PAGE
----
Worn Through - giraffe

Beaded bag decorated with a giraffe, 1826.
Photo courtesy of the Museum of Handbags and Purses, Amsterdam.

Ingrid: What is your favourite story?

Alexandra: Oh, this is a tough question because there are so many stories I like on the site. For its careful observation of surviving garments, clear but friendly advice and in depth knowledge of pre-industrial sewing techniques I love the article Take a Closer Look at Costume by two Swedish members of the ICOM Costume Committee Britta Hammar and Pernilla Rasmussen. Plus it is an article with close up detail images of some beautiful examples of 18th and 19th century dress. An article which I think perfectly illustrates the engaging and poignant appeal of stories told by individual objects is Sigrid Ivo’s History in a Purse about two bags in her Museum of Bags and Purses in Amsterdam. The charming giraffe purse, created as a souvenir in the excitement surrounding the first giraffe in France in 1826, is contrasted nicely with the obvious affection and desire represented in an early 19th century purse with a delicate portrait of a woman and a touching love poem.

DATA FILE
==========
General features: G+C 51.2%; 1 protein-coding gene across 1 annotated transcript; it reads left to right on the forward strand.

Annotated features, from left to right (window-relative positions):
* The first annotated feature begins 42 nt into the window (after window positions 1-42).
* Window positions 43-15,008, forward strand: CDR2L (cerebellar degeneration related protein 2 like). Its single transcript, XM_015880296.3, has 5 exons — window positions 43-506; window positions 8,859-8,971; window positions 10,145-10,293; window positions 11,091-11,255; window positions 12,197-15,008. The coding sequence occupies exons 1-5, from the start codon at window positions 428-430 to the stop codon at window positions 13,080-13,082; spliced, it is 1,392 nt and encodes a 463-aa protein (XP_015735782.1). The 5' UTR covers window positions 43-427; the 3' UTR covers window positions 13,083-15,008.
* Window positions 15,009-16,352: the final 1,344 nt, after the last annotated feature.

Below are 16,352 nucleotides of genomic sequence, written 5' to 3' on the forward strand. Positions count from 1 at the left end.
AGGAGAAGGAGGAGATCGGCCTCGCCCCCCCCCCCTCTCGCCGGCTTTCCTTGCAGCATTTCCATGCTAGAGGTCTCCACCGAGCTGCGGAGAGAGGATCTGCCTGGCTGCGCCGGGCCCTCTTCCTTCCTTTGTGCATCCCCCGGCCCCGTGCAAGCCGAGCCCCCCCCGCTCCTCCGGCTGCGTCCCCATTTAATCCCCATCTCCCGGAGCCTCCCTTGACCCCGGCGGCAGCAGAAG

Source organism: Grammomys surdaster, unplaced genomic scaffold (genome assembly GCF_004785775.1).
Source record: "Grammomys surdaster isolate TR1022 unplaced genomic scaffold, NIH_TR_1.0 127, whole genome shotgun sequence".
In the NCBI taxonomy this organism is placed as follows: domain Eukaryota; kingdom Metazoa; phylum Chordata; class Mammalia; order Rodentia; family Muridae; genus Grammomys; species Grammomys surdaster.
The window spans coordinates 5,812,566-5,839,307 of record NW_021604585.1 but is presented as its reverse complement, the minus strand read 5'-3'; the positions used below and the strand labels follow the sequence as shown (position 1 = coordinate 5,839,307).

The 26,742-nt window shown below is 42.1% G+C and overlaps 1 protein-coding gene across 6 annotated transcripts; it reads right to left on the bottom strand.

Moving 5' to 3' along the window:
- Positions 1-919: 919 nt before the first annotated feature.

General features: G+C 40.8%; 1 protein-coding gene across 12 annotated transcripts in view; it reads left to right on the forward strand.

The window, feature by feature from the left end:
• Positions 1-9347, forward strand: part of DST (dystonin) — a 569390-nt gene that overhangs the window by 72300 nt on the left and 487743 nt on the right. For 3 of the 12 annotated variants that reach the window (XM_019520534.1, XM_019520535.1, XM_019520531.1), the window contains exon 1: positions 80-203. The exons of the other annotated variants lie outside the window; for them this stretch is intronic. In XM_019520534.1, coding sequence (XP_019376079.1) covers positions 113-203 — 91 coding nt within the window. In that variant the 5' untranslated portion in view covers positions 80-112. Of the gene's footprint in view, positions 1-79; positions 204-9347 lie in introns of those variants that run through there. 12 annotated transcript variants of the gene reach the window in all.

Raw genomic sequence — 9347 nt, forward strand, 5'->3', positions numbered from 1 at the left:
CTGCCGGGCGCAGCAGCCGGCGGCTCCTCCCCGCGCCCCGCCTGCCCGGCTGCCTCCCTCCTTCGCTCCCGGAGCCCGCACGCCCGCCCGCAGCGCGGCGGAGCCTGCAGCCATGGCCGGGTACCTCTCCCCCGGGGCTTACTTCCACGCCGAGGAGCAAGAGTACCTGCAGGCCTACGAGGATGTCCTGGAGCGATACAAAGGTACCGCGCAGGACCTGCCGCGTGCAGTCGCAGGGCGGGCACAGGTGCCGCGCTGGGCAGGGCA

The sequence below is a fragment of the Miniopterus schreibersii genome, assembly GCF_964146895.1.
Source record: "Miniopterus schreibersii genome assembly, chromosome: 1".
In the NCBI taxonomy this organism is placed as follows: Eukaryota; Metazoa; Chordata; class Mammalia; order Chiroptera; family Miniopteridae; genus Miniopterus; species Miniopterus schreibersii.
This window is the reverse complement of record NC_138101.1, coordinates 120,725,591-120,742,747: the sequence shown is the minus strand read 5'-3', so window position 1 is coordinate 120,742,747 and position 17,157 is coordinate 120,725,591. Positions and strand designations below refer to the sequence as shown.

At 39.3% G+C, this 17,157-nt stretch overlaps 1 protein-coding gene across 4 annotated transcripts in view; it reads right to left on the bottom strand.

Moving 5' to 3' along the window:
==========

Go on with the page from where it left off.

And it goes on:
Website: Clothes Tell Stories